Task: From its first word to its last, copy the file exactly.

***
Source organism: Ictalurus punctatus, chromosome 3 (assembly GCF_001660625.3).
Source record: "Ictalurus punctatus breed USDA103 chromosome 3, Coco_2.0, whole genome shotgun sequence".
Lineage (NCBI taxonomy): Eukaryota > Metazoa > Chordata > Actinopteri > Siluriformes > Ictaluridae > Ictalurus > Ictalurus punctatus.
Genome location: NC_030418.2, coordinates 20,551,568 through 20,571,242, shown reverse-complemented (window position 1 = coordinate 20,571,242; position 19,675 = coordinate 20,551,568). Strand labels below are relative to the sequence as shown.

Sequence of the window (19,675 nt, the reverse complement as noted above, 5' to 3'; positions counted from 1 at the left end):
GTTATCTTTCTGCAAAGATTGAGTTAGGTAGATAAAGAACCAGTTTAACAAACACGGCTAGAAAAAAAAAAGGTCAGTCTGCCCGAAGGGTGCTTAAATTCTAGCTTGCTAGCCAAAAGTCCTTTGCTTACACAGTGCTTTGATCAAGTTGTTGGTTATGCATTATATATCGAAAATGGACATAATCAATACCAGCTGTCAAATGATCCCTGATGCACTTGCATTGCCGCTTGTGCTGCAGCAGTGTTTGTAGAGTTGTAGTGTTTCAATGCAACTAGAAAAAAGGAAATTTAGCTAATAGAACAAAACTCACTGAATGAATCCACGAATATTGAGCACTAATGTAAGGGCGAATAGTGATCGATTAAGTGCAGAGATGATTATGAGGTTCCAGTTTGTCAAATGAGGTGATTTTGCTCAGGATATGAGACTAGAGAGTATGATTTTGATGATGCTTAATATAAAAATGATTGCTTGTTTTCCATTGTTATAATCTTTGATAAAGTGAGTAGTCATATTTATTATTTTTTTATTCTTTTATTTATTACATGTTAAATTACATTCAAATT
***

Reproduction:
Source organism: Ictalurus punctatus, chromosome 3 (assembly GCF_001660625.3).
Source record: "Ictalurus punctatus breed USDA103 chromosome 3, Coco_2.0, whole genome shotgun sequence".
Lineage (NCBI taxonomy): Eukaryota > Metazoa > Chordata > Actinopteri > Siluriformes > Ictaluridae > Ictalurus > Ictalurus punctatus.
Genome location: NC_030418.2, coordinates 20,551,568 through 20,571,242, shown reverse-complemented (window position 1 = coordinate 20,571,242; position 19,675 = coordinate 20,551,568). Strand labels below are relative to the sequence as shown.

Sequence of the window (19,675 nt, the reverse complement as noted above, 5' to 3'; positions counted from 1 at the left end):
GTTATCTTTCTGCAAAGATTGAGTTAGGTAGATAAAGAACCAGTTTAACAAACACGGCTAGAAAAAAAAAAGGTCAGTCTGCCCGAAGGGTGCTTAAATTCTAGCTTGCTAGCCAAAAGTCCTTTGCTTACACAGTGCTTTGATCAAGTTGTTGGTTATGCATTATATATCGAAAATGGACATAATCAATACCAGCTGTCAAATGATCCCTGATGCACTTGCATTGCCGCTTGTGCTGCAGCAGTGTTTGTAGAGTTGTAGTGTTTCAATGCAACTAGAAAAAAGGAAATTTAGCTAATAGAACAAAACTCACTGAATGAATCCACGAATATTGAGCACTAATGTAAGGGCGAATAGTGATCGATTAAGTGCAGAGATGATTATGAGGTTCCAGTTTGTCAAATGAGGTGATTTTGCTCAGGATATGAGACTAGAGAGTATGATTTTGATGATGCTTAATATAAAAATGATTGCTTGTTTTCCATTGTTATAATCTTTGATAAAGTGAGTAGTCATATTTATTATTTTTTTATTCTTTTATTTATTACATGTTAAATTACATTCAAATT